Scotland takes 'too few' black students

SCOTTISH university bosses have been asked by the Government's race equality watchdog to explain why there are so few black students on the nation's campuses.

The Equality and Human Rights Commission (EHRC) says it is "concerning" that Afro-Caribbean students make up on average just 1.4% of those in higher education in Scotland, dropping to 0.3% at some institutions.

The same ethnic group makes up 2% of the UK population and campaigners last night criticised Scottish universities for what they claimed was a lack of commitment to the Afro-Caribbean community.

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Students also welcomed the investigation by the commission, claiming black students face barriers in the higher education system.

According to the most recent official statistics available – for the year 2006/07 – the Royal Scottish Academy of Music and Drama (RSAMD) in Glasgow recorded no students of black African, black Caribbean or other black origin, while the University of Glasgow, the UHI Millennium Institute and the Glasgow School of Art had black populations of just 0.3%.

Robert Gordon University had the highest proportion of black students, at 5.3%, which a spokeswoman attributed to a high number of African nationals taking up courses in oil and gas studies.

The University of Edinburgh has 1% of students defined as African, Caribbean or "black other", St Andrews 0.7%, Aberdeen University 0.9%, Dundee University 3.4% and Stirling 0.4%.

Although only 0.16% of the population of Scotland is black, the EHRC insists that higher education institutions should live up to the UK figure of 2% because they attract students from all over Britain.

The Race Equality Duty code of practice, which applies to all public authorities, says universities should monitor proportions of ethnic minorities and take action to promote themselves to under-represented communities.

A spokesman for the commission said the figures were "concerning", and officials would meet Universities Scotland on Thursday "to see if there are issues with under-representation of black students and whether there is a pattern".

He added no official investigation would happen at this stage, but they would look into whether anything should be done.

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The numbers of other ethnic minorities in Scottish universities, such as Indian and Pakistani students, are closer to the proportions in the UK population.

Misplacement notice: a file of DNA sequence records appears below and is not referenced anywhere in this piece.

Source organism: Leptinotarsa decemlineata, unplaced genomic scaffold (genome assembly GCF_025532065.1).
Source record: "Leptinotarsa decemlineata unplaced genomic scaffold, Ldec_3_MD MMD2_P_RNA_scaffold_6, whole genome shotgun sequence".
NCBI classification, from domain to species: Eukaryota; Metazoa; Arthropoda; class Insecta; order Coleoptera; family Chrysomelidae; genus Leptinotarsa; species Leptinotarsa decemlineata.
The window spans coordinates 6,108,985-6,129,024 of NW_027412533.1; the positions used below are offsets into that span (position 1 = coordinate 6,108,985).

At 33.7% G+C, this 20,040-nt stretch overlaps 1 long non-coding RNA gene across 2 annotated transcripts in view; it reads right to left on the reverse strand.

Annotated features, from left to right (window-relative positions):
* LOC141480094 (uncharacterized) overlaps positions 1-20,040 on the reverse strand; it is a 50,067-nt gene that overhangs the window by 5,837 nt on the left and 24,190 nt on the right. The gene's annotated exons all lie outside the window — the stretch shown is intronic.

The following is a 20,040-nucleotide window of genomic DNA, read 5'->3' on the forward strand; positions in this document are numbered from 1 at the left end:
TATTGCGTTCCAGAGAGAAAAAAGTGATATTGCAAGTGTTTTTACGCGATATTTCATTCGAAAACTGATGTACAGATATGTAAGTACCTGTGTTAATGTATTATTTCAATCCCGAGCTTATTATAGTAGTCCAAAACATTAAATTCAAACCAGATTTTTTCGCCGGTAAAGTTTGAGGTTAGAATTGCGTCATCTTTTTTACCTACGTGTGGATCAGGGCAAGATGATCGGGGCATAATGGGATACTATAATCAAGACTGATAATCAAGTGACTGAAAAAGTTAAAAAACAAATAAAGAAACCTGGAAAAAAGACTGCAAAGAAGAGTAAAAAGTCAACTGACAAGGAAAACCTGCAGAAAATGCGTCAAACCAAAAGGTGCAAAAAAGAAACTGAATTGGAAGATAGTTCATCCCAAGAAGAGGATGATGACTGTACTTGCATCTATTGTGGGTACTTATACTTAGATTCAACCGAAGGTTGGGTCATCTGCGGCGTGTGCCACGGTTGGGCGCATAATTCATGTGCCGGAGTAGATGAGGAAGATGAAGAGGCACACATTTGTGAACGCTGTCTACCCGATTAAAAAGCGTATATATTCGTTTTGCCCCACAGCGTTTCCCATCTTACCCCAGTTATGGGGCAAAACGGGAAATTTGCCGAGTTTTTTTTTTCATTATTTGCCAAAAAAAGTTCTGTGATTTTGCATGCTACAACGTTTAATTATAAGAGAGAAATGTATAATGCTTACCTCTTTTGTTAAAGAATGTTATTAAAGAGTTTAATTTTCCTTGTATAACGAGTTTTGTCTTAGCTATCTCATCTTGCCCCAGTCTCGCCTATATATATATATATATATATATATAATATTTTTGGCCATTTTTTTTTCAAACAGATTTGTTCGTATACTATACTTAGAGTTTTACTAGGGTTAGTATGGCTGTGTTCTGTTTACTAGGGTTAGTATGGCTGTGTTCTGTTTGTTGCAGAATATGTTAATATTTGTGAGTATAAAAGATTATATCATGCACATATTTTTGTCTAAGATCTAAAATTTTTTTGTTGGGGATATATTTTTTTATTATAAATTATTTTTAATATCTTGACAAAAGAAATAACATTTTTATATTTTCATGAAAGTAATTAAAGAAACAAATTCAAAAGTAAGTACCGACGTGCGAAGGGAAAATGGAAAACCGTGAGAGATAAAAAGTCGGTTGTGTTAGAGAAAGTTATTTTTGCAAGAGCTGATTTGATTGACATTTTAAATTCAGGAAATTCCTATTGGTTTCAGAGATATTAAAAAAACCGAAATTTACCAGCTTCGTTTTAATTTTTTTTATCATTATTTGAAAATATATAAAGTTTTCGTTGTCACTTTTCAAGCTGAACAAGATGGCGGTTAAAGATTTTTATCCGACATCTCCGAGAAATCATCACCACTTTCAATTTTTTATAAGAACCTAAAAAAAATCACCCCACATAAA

Chinese students are best represented in institutions north of the border, with 4,690 people, or 1.9%, studying across all 20 universities – almost five times the proportion of the Chinese population in the UK.

Dave Lewin, NUS Scotland's black students' officer, welcomed the move.

He said: "We know that black students face barriers not only accessing higher education but also in continuing with their studies."

Rama Ousta, chief executive of the Black and Ethnic Minority Infrastructure in Scotland (Bemis), said: "There is a lack of commitment from universities in taking positive action to improve the attendance of black students.

"Universities think race equality is about numbers rather than supporting students. There is an issue of under-representation, but it's important we don't just count numbers. A strategy needs to be deployed to change the culture rather than a short-term fix."

He also criticised the EHRC for not being more pro-active about the problem, and accused it of being "out of touch" with ethnic minority communities. He said: "The EHRC come along now and then and discuss these things, but they should have been in touch with us and we could tell them about the problems people face."

A spokesman for Universities Scotland said he was "delighted" to meet the commission, but did not think there was a huge problem.

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He said: "Everywhere in the UK there is under-representation of black African and black Caribbean students. It's not as obvious in Scotland because we don't have a high Afro-Caribbean population in Scotland.

A spokesman said: "We should never be complacent and run a number of schemes to attract students from under-represented groups."

However, he added he did not believe in having a target of 2%, especially since Scotland has a smaller black population.

But he added: "I don't think anybody should be working towards racial quotas; it's about recognising whether anything is not good enough. It's not a numbers game."

The RSAMD said it now had three black students enrolled on courses.

A spokeswoman said: "We are a small, specialist institution with students from 40 countries. The academy has always encouraged diversity."

A spokesman for the University of Glasgow also said the situation had improved, and 2008/09 figures showed 1.42% of students classified themselves as black.

He added: "The University of Glasgow has a number of initiatives including scholarship schemes for students from sub-Saharan Africa."

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The Glasgow School of Art said its total number of ethnic minority students was now 12% of the student community, but it declined to give the figures for black students alone.

A spokesman from the UHI Millennium Institute

said: "We have very little student accommodation, so we recruit mainly from our own geographic catchment area."